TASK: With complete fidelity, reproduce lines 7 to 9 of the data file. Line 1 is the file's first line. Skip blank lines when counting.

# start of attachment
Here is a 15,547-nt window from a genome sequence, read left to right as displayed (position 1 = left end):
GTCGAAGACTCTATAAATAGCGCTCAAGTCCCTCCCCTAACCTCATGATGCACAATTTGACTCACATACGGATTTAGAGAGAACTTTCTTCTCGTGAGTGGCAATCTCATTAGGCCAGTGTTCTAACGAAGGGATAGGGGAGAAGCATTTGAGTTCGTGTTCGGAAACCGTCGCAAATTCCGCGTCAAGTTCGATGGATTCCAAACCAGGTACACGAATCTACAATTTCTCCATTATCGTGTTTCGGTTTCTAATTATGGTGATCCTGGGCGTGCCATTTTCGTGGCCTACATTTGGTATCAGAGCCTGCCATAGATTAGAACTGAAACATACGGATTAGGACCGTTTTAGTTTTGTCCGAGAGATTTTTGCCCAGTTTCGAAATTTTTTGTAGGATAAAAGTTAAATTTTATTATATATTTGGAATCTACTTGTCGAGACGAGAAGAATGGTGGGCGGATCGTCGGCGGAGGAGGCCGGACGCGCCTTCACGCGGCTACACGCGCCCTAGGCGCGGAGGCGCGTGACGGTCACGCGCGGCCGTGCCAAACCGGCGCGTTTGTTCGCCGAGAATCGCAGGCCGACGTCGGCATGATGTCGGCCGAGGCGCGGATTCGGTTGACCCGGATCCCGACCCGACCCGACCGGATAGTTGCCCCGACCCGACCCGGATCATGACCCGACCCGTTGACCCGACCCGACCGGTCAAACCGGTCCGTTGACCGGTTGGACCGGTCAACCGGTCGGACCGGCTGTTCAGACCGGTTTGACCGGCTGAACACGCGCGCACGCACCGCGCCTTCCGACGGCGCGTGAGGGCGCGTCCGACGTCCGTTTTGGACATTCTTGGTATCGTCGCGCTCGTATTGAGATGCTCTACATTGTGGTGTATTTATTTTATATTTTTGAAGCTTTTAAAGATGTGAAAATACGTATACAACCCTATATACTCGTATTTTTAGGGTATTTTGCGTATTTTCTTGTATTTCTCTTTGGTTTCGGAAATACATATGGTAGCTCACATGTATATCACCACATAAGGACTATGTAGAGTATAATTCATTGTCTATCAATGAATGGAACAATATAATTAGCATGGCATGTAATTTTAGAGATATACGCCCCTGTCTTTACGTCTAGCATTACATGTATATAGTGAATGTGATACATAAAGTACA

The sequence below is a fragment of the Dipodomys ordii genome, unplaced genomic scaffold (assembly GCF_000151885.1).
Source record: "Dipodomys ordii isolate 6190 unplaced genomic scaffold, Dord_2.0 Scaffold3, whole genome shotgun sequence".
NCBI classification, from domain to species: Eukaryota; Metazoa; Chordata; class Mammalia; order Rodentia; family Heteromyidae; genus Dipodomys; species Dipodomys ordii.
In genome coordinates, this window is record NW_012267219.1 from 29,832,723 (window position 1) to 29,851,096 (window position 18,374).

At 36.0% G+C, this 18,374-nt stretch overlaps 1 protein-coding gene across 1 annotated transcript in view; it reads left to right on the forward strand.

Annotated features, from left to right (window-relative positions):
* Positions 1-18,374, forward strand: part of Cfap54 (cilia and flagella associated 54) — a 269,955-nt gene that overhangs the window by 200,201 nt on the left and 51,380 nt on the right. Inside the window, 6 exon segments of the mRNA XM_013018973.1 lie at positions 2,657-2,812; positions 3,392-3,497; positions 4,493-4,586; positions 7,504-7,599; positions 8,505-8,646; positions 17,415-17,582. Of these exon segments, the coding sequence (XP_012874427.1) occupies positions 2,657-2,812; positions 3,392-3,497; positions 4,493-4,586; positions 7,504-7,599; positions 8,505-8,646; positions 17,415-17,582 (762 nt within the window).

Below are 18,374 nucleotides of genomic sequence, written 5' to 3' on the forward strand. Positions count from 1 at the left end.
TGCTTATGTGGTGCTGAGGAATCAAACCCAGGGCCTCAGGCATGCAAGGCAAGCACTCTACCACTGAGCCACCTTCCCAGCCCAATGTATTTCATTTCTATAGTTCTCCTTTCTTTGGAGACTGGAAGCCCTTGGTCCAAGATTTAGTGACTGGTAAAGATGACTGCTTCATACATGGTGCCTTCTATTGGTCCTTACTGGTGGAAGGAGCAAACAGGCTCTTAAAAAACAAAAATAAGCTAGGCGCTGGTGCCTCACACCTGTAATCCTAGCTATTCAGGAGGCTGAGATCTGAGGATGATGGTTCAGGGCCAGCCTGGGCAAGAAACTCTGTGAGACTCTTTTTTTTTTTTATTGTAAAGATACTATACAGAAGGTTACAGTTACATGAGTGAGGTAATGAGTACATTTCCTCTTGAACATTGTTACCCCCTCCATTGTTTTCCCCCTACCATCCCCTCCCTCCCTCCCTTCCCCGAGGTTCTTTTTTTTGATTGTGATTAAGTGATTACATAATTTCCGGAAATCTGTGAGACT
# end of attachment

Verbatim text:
At 36.0% G+C, this 18,374-nt stretch overlaps 1 protein-coding gene across 1 annotated transcript in view; it reads left to right on the forward strand.

Annotated features, from left to right (window-relative positions):
* Positions 1-18,374, forward strand: part of Cfap54 (cilia and flagella associated 54) — a 269,955-nt gene that overhangs the window by 200,201 nt on the left and 51,380 nt on the right. Inside the window, 6 exon segments of the mRNA XM_013018973.1 lie at positions 2,657-2,812; positions 3,392-3,497; positions 4,493-4,586; positions 7,504-7,599; positions 8,505-8,646; positions 17,415-17,582. Of these exon segments, the coding sequence (XP_012874427.1) occupies positions 2,657-2,812; positions 3,392-3,497; positions 4,493-4,586; positions 7,504-7,599; positions 8,505-8,646; positions 17,415-17,582 (762 nt within the window).